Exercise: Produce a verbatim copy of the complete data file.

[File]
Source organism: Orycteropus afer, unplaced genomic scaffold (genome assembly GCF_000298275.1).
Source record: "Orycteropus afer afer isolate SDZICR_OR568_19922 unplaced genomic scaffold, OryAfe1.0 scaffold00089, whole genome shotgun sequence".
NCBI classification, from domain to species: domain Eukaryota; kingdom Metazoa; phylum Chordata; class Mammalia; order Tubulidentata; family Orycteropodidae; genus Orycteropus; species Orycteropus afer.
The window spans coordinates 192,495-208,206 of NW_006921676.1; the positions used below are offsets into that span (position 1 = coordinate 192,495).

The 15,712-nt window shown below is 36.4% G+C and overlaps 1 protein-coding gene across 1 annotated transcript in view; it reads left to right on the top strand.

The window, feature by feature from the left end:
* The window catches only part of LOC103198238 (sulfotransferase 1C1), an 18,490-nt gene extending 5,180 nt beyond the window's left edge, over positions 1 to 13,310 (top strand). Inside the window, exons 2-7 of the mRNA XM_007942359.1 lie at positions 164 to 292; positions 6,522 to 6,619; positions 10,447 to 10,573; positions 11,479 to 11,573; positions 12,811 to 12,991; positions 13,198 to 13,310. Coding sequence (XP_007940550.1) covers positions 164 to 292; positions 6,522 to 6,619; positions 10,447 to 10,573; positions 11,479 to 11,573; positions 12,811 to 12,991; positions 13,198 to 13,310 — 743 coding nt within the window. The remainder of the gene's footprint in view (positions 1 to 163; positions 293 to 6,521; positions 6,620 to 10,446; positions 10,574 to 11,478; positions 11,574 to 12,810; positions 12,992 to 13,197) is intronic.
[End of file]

Source organism: Orycteropus afer, unplaced genomic scaffold (genome assembly GCF_000298275.1).
Source record: "Orycteropus afer afer isolate SDZICR_OR568_19922 unplaced genomic scaffold, OryAfe1.0 scaffold00089, whole genome shotgun sequence".
NCBI classification, from domain to species: domain Eukaryota; kingdom Metazoa; phylum Chordata; class Mammalia; order Tubulidentata; family Orycteropodidae; genus Orycteropus; species Orycteropus afer.
The window spans coordinates 192,495-208,206 of NW_006921676.1; the positions used below are offsets into that span (position 1 = coordinate 192,495).

The 15,712-nt window shown below is 36.4% G+C and overlaps 1 protein-coding gene across 1 annotated transcript in view; it reads left to right on the top strand.

The window, feature by feature from the left end:
* The window catches only part of LOC103198238 (sulfotransferase 1C1), an 18,490-nt gene extending 5,180 nt beyond the window's left edge, over positions 1 to 13,310 (top strand). Inside the window, exons 2-7 of the mRNA XM_007942359.1 lie at positions 164 to 292; positions 6,522 to 6,619; positions 10,447 to 10,573; positions 11,479 to 11,573; positions 12,811 to 12,991; positions 13,198 to 13,310. Coding sequence (XP_007940550.1) covers positions 164 to 292; positions 6,522 to 6,619; positions 10,447 to 10,573; positions 11,479 to 11,573; positions 12,811 to 12,991; positions 13,198 to 13,310 — 743 coding nt within the window. The remainder of the gene's footprint in view (positions 1 to 163; positions 293 to 6,521; positions 6,620 to 10,446; positions 10,574 to 11,478; positions 11,574 to 12,810; positions 12,992 to 13,197) is intronic.